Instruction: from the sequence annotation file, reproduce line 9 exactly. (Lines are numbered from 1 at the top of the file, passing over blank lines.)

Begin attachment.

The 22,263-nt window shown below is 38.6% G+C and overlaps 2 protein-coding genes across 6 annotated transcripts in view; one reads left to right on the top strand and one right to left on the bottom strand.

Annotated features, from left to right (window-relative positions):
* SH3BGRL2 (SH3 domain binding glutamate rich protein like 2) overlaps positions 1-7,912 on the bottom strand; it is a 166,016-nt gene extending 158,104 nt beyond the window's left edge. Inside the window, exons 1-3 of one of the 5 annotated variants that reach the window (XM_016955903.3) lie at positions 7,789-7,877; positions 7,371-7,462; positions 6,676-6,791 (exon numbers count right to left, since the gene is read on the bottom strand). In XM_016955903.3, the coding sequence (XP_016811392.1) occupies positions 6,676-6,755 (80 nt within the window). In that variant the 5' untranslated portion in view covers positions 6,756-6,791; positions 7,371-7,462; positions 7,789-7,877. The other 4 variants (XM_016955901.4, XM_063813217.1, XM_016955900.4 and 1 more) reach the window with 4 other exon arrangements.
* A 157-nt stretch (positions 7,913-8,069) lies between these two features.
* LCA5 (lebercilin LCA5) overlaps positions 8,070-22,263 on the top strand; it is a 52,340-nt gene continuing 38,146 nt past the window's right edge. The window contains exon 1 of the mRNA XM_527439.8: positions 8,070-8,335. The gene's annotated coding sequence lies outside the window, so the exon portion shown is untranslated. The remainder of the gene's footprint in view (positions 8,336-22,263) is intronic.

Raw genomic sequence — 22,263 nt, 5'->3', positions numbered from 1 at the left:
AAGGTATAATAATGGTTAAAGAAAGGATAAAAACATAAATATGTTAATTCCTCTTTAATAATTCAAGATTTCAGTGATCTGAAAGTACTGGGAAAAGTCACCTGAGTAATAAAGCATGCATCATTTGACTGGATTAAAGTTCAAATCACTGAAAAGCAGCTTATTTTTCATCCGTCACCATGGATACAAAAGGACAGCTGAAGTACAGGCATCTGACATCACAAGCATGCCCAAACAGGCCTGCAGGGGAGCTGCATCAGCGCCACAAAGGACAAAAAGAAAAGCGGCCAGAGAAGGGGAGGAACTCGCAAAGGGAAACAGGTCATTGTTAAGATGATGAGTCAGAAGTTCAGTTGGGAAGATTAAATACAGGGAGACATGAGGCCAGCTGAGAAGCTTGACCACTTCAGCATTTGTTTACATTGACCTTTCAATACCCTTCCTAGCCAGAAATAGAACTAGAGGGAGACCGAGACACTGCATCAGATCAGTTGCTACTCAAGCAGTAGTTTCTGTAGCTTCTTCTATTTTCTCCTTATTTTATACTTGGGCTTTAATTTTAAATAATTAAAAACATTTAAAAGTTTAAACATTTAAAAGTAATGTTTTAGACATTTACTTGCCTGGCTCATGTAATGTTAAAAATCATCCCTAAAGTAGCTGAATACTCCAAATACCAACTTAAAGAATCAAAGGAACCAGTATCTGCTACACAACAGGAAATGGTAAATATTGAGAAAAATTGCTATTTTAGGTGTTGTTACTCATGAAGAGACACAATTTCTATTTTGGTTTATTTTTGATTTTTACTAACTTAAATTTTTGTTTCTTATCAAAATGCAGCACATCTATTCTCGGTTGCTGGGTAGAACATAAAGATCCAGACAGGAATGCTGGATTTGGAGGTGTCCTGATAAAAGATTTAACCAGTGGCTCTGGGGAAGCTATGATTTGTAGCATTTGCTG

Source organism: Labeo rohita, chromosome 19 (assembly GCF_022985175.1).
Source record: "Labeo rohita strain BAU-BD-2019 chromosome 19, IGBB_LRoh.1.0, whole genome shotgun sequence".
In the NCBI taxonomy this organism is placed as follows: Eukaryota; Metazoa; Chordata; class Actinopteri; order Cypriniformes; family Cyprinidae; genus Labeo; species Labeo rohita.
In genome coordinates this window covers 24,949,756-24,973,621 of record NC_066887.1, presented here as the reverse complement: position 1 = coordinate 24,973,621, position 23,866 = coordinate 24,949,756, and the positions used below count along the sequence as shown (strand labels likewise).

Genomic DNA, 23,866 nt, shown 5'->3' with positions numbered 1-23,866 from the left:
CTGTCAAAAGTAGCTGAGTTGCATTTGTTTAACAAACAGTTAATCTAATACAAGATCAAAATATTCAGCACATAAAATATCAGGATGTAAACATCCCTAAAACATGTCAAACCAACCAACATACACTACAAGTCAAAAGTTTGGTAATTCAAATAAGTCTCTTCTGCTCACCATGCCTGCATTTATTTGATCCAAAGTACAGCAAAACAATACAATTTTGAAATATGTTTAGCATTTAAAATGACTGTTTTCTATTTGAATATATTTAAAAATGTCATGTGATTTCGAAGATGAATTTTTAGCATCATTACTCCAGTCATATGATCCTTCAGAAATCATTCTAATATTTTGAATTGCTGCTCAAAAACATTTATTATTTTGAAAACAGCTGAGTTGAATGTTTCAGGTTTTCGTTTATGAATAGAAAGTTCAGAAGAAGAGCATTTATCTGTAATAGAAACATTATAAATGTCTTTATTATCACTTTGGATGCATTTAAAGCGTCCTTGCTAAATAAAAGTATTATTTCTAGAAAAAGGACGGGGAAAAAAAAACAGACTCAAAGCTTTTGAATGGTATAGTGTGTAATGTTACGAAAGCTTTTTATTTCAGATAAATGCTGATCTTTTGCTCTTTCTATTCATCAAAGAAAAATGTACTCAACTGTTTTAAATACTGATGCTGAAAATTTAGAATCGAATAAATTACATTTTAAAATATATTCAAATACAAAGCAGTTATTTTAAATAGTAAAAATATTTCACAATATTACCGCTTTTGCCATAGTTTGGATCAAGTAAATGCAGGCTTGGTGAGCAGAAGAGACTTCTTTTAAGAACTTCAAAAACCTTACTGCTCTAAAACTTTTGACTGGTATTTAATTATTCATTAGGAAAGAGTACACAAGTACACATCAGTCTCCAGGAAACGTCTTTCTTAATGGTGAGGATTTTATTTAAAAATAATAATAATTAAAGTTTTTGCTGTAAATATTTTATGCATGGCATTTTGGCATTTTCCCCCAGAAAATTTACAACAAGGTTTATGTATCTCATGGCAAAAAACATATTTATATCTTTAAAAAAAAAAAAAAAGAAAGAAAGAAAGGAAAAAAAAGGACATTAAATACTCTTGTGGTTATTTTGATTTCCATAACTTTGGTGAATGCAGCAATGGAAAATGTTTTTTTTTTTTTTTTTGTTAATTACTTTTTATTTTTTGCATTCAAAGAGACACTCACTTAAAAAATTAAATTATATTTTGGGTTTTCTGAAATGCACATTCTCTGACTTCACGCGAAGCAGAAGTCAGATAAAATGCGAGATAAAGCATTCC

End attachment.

Source record: "Labeo rohita strain BAU-BD-2019 chromosome 19, IGBB_LRoh.1.0, whole genome shotgun sequence".